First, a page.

By Jack Fink

IRVING, Texas (CBSDFW.COM) – Like millions of other Texans, Micki Webb of Richardson had little-to-no electricity during February’s winter storms that claimed the lives of 210 people statewide.

“We lost power for about a week,” she said.

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While enjoying a walk in the bright sunshine Thursday, Webb wondered if it will it happen again.

“I’m concerned that it could possibly happen, and the concern is that people died from this event,” Webb said.

Newly passed laws require electric power plants and other generators to weatherize their facilities this winter to protect against another severe storm.

But some energy experts have reportedly expressed concerns that the natural gas industry, which helps keep the lights on, won’t be ready this winter.

During a legislative hearing in September, state lawmakers grilled Wei Wang, the Executive Director of the Railroad Commission, which regulates the oil and gas industry in Texas.

Wang discussed a proposed rule the agency was considering that natural gas producers could opt-out of being on a critical infrastructure list for the agency’s standard fee of $150.

On Thursday, Wayne Christian, who’s elected to the Railroad Commission and who now serves as Chairman, told me the agency won’t make it easy for natural gas producers to opt out.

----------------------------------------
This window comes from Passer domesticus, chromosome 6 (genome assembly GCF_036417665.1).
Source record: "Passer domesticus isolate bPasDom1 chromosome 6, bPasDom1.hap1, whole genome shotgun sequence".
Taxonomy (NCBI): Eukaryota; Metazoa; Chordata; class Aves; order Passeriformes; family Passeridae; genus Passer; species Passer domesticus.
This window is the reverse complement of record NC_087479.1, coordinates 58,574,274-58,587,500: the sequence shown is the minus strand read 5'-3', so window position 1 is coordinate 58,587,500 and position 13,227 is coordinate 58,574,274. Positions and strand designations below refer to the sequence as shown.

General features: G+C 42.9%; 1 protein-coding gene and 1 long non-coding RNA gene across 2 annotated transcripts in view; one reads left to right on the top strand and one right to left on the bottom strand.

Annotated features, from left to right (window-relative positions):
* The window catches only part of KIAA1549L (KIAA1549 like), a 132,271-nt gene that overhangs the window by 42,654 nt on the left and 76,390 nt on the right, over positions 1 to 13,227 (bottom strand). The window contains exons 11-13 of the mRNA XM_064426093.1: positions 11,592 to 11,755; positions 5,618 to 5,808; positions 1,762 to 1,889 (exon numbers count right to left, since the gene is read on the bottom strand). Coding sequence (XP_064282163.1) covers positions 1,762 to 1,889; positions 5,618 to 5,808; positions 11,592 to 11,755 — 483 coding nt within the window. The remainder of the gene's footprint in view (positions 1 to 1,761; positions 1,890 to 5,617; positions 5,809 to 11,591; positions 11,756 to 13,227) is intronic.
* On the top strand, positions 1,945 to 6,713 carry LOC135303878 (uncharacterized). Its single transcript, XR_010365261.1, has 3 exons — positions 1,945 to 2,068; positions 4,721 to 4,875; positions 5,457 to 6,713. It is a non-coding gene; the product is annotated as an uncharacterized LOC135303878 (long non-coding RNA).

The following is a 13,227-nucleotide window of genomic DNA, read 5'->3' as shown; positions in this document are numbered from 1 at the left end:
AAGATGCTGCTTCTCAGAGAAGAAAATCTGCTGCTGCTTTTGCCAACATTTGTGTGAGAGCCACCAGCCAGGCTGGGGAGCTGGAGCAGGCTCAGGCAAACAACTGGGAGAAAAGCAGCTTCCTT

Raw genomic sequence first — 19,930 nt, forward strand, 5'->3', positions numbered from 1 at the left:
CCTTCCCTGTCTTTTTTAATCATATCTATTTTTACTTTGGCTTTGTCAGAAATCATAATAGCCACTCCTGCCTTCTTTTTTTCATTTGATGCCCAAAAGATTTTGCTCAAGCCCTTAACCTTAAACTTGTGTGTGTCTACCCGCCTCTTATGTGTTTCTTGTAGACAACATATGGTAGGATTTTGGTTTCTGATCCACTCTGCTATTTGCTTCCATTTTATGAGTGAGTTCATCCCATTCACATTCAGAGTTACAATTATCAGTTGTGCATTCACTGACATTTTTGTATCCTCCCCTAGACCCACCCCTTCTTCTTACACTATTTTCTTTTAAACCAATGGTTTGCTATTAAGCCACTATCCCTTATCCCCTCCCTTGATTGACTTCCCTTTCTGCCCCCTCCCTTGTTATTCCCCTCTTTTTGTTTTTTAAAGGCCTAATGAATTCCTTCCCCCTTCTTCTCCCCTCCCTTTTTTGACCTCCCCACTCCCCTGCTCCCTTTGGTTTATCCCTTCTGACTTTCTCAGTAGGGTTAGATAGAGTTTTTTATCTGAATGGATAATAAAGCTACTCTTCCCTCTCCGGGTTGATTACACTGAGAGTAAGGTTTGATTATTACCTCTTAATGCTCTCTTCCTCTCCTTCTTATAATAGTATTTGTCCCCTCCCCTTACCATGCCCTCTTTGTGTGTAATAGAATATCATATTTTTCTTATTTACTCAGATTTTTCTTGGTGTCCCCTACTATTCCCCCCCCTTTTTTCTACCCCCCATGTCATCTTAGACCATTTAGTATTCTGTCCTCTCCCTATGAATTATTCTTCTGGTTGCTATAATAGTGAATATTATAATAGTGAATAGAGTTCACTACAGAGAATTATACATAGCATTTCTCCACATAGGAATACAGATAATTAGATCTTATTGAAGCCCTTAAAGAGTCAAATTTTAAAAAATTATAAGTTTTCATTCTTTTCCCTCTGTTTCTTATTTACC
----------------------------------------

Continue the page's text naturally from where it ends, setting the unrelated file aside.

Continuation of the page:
“When the public hears ‘oh’ they’re giving everybody an option out, that is by federal law,” Christian said.” We have to do that. But to make it more costly, that we will do. And to identify those businesses that are critical that cannot opt-out without significant penalty, that we will identify.”

Christian said the agency is still in the process of deciding which producers must be on a critical infrastructure list and the standards for producers to weatherize their facilities.

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He said some companies aren’t waiting for the standards.

“I’ve been to West Texas.  I’ve visited a couple of the companies out there,” Christian said. “They’re showing how they learned how to wrap the pipes, get some heaters there involved. But again, the problem was not as much the production of natural gas during the storm, as it was the roads were frozen over. Workers couldn’t get to the wellheads.”

Christian participated in a panel discussion at the Texas Oil and Gas Association’s Lone Star Energy Forum in Irving.

Todd Staples, president of the association, agreed with Christian.

“Our companies use various methods of winterization,” Staples said. “We are working with a sense of urgency and to be prepared. Maintaining power is the best winterization tool ever.”

The state has fixed another problem in February; it’s placed electric power plants on a critical infrastructure list so they won’t lose power to produce electricity as some did.

Micki Webb said she hopes the state’s actions so far will prevent widespread outages from happening again.

“The proof is in the pudding, and when we get winter-time, we’ll know for sure, won’t we?” she asked.

Long-term, energy experts say, Texas has to decide which types of energy it needs to produce and how much to keep your lights on.

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